5 Pregnancy Myths According to a Certified Professional Midwife

When pregnant, you start getting advice from friends, family, neighbors, and even complete strangers! All of it is well-intentioned, but sometimes pregnancy advice and old wives' tales are misleading or even flat-out wrong. Let's tackle 5 of the common pregnancy myths I've heard and see if we can separate fact from fiction.

Myth #1: You Can’t Drink Coffee While Pregnant

You may have had someone tell you that drinking coffee during pregnancy is bad for you and your baby. The truth is that you’re OK to drink up to 200 mg of coffee daily. That amount of caffeine is what you expect in 12 ounces of coffee. Not only is coffee not bad for you, but a recent study in the Journal of the American Medical Association also found that pregnant women who drank up to 200 mg of caffeine per day had a reduced risk of developing gestational diabetes. Caffeine consumption did not affect someone’s risk of having gestational hypertension or pre-eclampsia (Hinkle et al., 2021). So it’s totally fine to enjoy a cup of coffee while you’re pregnant! But do practice moderation. A Venti coffee from Starbucks is 20 to 24 ounces, so stick with the smaller sizes while pregnant. 


Myth #2: Small Baby Means Easier Labor

No one knows why some people have an easier time giving birth, but as someone who has been at over 500 births, I can say that giving birth is never easy. Even if the labor is shorter, even if the baby is smaller, even if it all goes like you hoped it would, it’s called labor for a reason! Your body works hard, and while it can be a rewarding and empowering experience, it takes a lot of effort!


It might seem reasonable to expect that a smaller baby will mean you’ll have easier labor, but the size of your baby is not the only aspect that affects your labor. Several factors influence how the course of labor progresses, how the birthing person experiences the contractions or waves, how long you have to push, and even if you experience vaginal tearing. Some of those things are:


Baby’s position: If your baby has their head cocked to one side, if they have their hand up by their face, or if they aren’t able to get into the optimal position for birth, it can affect the progress of labor and make decent and pushing more difficult.

Your pelvic alignment: As your baby works to be born, they must navigate through the space between your pelvic bones. If your hips, tailbone, or sacrum are out of alignment, it can make it more challenging to give birth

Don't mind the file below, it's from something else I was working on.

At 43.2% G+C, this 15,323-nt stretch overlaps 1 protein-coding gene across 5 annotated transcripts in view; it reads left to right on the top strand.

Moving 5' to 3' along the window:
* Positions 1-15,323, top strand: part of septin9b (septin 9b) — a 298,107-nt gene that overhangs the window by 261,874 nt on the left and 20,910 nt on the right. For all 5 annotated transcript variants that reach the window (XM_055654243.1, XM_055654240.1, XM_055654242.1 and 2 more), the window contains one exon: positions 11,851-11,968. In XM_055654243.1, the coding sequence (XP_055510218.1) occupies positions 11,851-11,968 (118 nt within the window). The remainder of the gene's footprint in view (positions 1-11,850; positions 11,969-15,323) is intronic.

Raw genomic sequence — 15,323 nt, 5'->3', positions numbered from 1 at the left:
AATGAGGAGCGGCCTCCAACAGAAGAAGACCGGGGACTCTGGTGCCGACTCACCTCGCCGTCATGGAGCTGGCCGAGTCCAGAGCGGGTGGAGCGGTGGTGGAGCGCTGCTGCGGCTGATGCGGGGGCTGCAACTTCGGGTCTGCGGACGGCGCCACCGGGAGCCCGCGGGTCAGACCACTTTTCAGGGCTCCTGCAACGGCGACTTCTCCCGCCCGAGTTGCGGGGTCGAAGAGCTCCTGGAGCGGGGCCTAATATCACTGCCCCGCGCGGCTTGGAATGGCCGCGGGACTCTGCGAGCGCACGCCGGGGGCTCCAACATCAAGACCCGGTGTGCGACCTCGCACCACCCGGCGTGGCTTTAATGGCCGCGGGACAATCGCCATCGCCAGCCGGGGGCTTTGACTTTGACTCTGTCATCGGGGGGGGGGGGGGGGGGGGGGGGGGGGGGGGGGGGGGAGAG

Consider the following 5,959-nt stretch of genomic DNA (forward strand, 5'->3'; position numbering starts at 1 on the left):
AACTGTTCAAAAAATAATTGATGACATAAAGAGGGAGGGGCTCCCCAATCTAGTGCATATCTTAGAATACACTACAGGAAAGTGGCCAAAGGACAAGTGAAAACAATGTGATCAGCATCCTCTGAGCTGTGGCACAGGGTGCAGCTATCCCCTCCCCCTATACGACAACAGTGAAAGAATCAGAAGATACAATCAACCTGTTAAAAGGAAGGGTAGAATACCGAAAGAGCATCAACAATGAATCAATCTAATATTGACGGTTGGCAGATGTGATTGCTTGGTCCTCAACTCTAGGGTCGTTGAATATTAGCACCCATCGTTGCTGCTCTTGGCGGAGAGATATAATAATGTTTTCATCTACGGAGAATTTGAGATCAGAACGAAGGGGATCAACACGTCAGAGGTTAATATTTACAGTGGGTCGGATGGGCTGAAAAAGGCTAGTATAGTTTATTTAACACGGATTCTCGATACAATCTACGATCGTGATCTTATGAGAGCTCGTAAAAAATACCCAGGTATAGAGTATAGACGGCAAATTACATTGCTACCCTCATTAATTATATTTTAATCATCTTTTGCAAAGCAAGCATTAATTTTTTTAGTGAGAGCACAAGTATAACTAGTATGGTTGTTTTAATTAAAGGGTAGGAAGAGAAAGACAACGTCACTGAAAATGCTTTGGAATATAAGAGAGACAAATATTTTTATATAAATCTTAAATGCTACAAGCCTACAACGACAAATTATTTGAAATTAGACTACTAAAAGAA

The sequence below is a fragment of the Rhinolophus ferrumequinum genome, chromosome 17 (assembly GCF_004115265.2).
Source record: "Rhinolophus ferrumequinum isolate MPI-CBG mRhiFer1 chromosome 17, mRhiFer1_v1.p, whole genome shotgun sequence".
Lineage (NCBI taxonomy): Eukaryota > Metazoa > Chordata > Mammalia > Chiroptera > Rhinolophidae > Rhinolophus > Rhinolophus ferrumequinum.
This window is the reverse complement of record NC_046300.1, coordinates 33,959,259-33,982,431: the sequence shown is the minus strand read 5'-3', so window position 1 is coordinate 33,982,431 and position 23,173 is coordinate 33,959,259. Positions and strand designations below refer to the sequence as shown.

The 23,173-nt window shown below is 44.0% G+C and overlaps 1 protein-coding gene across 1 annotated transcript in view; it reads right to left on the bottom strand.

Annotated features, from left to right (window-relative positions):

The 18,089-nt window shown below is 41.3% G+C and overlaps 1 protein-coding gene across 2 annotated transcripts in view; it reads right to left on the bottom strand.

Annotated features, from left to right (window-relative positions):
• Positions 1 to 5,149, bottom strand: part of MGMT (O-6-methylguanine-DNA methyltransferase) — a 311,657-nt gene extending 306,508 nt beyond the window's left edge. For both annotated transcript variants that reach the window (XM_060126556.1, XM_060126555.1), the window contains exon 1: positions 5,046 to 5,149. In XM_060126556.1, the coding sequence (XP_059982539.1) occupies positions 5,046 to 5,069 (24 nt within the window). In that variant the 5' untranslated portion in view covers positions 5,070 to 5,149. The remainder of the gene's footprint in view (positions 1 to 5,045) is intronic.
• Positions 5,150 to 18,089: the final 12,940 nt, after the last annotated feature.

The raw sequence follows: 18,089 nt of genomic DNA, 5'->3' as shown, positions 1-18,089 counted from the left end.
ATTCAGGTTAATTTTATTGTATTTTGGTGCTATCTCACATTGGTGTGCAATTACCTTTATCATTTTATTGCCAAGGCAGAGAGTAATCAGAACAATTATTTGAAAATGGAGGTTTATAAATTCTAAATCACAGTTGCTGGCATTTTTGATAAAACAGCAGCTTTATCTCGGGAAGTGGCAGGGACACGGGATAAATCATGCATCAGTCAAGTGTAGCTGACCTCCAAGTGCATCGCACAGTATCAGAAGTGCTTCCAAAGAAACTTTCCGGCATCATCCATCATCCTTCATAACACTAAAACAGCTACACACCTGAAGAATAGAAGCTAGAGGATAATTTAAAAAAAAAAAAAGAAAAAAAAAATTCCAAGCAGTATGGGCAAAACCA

Your pelvic floor: As baby gets lower in your pelvis, they will come in contact with the muscles, ligaments, and connective tissue that support all of your abdominal organs—your pelvic floor. Some people have tightness on one side or all of their pelvic floor. When this happens, it makes it more likely for the baby to be in a less-than-ideal position and can take pushing longer, too.

Your mental space: Birth is a very vulnerable time, and the hormones that control the flow of labor are very private hormones—which makes sense because you have an innate need to protect yourself and your baby! The same hormones that cause labor contractions also fuel an orgasm. Imagine trying to have an orgasm in a place where you don’t feel safe or supported—most of us would find that difficult! If you are uncomfortable or have people around you who don’t support you, are scared, or don’t trust your birth team, it can prolong labor as your body will be trying to keep baby inside until you are in a safe space. When giving birth, you need to relax, soften, and let your body do the work of childbirth. If you cannot do that, labor can be longer and harder.

The size of your baby: I’m going to list this one because the size of your baby can impact labor, particularly the pushing phase. If you have a bigger baby, pushing them out can take more effort. But I don’t think this factor has as big of an impact as the other items listed above. I’ve seen women work hard to push out a 6-pound baby, and I’ve seen 11-pound babies slide right out. There are so many other things that will impact how your birth goes!

Myth #3: You Can’t Workout While Pregnant

This couldn’t be more wrong! You WANT to work out while you’re pregnant. When you are expecting, exercising for 30 or more minutes every day is good for your overall health and well-being and your baby’s future health and well-being! Walking 30 minutes a day can reduce your risk of developing pregnancy complications like gestational diabetes, pre-eclampsia, gestational hypertension, and excess weight gain People who exercise are less likely to experience heartburn, leg cramps, constipation, and insomnia, and it can help improve your mental health. Regular exercise during pregnancy also enables a smoother postpartum recovery, so that’s another added wellness benefit!